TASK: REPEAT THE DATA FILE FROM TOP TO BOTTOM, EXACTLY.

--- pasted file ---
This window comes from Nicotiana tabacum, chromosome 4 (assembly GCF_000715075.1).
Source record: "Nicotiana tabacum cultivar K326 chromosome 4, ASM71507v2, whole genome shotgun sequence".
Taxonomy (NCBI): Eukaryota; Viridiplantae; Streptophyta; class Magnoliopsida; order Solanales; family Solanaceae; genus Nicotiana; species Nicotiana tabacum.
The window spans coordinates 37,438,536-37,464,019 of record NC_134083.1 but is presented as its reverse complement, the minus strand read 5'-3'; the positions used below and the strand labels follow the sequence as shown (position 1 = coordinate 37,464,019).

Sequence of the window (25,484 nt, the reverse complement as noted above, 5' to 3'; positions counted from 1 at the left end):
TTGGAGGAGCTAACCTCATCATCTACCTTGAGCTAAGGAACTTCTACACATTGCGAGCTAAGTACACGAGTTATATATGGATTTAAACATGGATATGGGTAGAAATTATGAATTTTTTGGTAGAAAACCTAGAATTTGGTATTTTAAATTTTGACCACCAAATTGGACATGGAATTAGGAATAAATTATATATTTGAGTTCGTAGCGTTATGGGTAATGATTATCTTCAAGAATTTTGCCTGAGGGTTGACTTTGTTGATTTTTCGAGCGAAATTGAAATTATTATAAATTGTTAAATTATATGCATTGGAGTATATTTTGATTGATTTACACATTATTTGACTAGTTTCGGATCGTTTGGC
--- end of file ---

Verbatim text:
This window comes from Nicotiana tabacum, chromosome 4 (assembly GCF_000715075.1).
Source record: "Nicotiana tabacum cultivar K326 chromosome 4, ASM71507v2, whole genome shotgun sequence".
Taxonomy (NCBI): Eukaryota; Viridiplantae; Streptophyta; class Magnoliopsida; order Solanales; family Solanaceae; genus Nicotiana; species Nicotiana tabacum.
The window spans coordinates 37,438,536-37,464,019 of record NC_134083.1 but is presented as its reverse complement, the minus strand read 5'-3'; the positions used below and the strand labels follow the sequence as shown (position 1 = coordinate 37,464,019).

Sequence of the window (25,484 nt, the reverse complement as noted above, 5' to 3'; positions counted from 1 at the left end):
TTGGAGGAGCTAACCTCATCATCTACCTTGAGCTAAGGAACTTCTACACATTGCGAGCTAAGTACACGAGTTATATATGGATTTAAACATGGATATGGGTAGAAATTATGAATTTTTTGGTAGAAAACCTAGAATTTGGTATTTTAAATTTTGACCACCAAATTGGACATGGAATTAGGAATAAATTATATATTTGAGTTCGTAGCGTTATGGGTAATGATTATCTTCAAGAATTTTGCCTGAGGGTTGACTTTGTTGATTTTTCGAGCGAAATTGAAATTATTATAAATTGTTAAATTATATGCATTGGAGTATATTTTGATTGATTTACACATTATTTGACTAGTTTCGGATCGTTTGGC